Vol 13 No. 4 Pre-Board Staff News

Dear friends,

There are so many encouraging and exciting things unfolding in our family of churches that there is no room in 1 letter to touch them all. Next week there will be an awful lot of stories… Stories from Haupi Tombing as a chaplain with the Navy on a frigate over Christmas and from Jodi Spargur (Grandview Calvary Baptist) and Catherine Morris in their work with indigenous concerns to name a few.  There are also some very heartening initiatives so that we might broaden our nominations for the myriad of Boards that we appoint to as the CBWC… These things and much more.

For today we will look at some realignment of staff time. A very gifted and encouraging staff they are.

Bob Webber will assume a greater involvement with the Communications and Stewardship group, along with the new and developing ministry of Legacy, Wills, and Bequests.  (It will be of interest to several of you that Jack and Catherine Farr’s estate passed on a very generous gift in these last few months).

Louanne Haugan, who at present is our Office Manager, and supervises Pensions and Benefits, will be delegating some of those responsibilities and over the next few months, redirecting 40% of her time to development.  Development simply means the encouragement and support of donors who seek to engage particular ministries in our family of churches.  Many of our partner organizations have people in these positions: our sister denominations, CBM, many of our camps, and Carey Centre.

Faye Reynolds will be broadening her portfolio to include some of the tasks Bob Webber has been engaged in and will become Director of Ministries.  The Director of Ministries has 2 primary roles.  The first is to ensure, along with the Executive Minister, all the resourcing needed in our churches and our programs to collaborate in meeting the needs of local congregations.  The second major role is to nurture effective communication between ministries, partners, local areas and regions so as to ensure that the best work is done at an appropriate cost. There are over 3 dozen ministries and areas of service to keep track of and Faye, like Bob before her, has considerable experience and trust in the constituency.  It was a position mandated by the 2010 Board review of Executive Staff.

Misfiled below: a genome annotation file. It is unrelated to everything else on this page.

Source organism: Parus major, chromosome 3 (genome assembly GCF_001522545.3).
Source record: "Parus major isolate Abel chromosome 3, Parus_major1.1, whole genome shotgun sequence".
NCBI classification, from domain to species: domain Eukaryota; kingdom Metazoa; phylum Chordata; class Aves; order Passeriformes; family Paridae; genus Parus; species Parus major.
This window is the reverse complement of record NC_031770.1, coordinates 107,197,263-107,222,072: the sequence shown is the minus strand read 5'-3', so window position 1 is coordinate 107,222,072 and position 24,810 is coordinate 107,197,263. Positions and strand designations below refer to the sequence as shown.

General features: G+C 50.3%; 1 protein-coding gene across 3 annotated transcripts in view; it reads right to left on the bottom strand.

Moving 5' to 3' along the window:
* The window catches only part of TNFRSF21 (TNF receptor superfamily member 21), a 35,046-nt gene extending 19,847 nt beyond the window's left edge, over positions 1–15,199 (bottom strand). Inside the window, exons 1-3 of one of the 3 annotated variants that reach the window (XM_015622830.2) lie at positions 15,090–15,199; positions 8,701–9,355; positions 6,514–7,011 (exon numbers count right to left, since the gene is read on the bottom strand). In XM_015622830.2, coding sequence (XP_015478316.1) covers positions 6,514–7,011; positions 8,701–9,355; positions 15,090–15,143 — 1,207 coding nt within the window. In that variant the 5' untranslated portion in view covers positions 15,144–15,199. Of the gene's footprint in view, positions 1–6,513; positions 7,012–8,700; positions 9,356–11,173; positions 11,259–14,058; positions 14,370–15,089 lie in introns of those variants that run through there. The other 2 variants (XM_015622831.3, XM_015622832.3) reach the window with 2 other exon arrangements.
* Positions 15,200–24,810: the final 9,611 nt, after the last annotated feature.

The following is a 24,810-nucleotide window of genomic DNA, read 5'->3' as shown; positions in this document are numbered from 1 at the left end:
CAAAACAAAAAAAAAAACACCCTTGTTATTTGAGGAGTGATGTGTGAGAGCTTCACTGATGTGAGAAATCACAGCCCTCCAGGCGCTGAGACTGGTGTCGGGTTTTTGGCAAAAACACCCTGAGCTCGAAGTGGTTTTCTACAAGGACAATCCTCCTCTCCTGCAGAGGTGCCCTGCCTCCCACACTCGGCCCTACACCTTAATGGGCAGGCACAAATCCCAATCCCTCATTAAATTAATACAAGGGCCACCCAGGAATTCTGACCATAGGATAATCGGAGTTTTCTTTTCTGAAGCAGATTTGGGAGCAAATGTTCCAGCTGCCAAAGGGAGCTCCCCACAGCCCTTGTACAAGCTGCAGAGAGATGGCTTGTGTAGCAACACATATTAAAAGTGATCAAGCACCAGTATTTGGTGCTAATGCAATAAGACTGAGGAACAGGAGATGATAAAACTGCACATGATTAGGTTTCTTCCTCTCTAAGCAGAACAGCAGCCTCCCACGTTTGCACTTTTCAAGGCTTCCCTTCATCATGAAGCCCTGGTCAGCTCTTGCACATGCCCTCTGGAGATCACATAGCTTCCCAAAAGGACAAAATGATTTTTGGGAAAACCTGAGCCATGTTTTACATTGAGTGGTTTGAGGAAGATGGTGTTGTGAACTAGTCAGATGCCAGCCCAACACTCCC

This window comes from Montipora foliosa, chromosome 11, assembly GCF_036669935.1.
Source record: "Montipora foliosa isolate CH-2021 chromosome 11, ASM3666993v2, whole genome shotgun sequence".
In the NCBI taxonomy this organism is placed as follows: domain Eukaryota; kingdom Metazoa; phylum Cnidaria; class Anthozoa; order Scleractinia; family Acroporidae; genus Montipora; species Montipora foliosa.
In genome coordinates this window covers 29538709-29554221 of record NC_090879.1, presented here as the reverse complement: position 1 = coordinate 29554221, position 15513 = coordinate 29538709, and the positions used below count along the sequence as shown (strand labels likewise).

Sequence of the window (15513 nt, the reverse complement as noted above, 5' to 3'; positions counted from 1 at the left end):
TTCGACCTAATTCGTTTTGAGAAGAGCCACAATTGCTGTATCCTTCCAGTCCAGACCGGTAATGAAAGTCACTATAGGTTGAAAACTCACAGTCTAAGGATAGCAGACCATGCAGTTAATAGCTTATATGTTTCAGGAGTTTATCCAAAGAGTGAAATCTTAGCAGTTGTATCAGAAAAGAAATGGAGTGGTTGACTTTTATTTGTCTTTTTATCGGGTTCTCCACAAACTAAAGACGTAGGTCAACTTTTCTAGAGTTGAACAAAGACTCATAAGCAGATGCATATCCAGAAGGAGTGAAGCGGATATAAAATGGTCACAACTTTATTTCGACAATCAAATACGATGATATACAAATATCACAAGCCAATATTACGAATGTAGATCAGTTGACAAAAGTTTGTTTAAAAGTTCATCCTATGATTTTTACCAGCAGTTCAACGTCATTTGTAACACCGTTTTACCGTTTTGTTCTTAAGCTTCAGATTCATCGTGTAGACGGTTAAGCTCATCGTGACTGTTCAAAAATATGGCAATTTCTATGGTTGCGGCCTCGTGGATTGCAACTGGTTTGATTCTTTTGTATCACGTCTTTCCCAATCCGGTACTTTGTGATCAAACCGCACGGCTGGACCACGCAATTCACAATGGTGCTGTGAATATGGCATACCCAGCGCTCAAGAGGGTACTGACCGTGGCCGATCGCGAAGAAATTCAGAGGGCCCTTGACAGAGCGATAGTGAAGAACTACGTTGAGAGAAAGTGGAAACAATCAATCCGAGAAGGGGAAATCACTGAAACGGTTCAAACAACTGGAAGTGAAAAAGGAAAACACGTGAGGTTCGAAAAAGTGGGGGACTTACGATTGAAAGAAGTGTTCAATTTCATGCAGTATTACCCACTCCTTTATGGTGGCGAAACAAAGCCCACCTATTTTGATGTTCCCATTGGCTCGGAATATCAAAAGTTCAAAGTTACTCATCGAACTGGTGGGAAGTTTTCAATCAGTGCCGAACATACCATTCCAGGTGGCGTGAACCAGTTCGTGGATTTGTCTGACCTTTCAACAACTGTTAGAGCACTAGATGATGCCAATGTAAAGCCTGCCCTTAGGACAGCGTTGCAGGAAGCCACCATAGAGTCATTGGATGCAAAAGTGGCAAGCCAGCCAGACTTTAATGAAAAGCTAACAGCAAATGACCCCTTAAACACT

Zoe Ducklow, who is finishing her Masters in Journalism, will be our new Senior Writer, replacing Ceal McLean, who having served us ably, is retiring.  The role of writing in our denomination has been shared for some time now with Cailey Morgan, who will continue to contribute in this area and will also continue her work in social media.  Ceal has chaired our Communications & Stewardship group, been our Senior Writer, and conducted our communications audit.  She is a remarkable writer, prompter of excellence, and a person who is equally comfortable with the overview as she is with details.  She came to us from the private sector and has been a profound encouragement to this work and this family of churches.  She was a member of Kits Community Church.  She has returned to Victoria with her husband Ged where they used to live.  She is a good friend and a cherished colleague.  She will be deeply missed. Many thanks, Ceal.

Warmly,

In Christ,

Jeremy

Quote of the Week: T. S. Eliot’s Father Confessor once commented about Eliot: “He was a thoroughly converted man.”  Am I a thoroughly converted Christian?

News from the Family: Please pray for those churches in transition and in need of settlement. Please pray for Dennis Stone as he works with the Regional Ministers in this very important area.

 

Vol 12 No. 3 The World After an Election

Dear friends,

A lot of emotional energy and relational capital has been expended in the Canadian and American elections and in the perpetual political machinations of Europe.  We often find ourselves too tired, fed up, or simply apathetic to invest ourselves in the political process post election.  Just to talk about the Canadian election alone… (Just to stir the pot up a bit.  Don’t worry I’m quoting others here in the main)  but what do you do with a political process that continues to promise one thing and practice another?  1 federal party campaigns from the left and governs from the centre.  Another political party campaigns from the right and governs from the centre.  Yet a 3rd party campaigns from the left and will probably never govern at all.  Then there is the perpetual Anglican seminary student, Elizabeth May, that lonely Green voice… enough said.  As Christians we have some important things to be and to do in the following of the gospel of our Lord Jesus Christ.  These things to do, as it were, are a series of voices.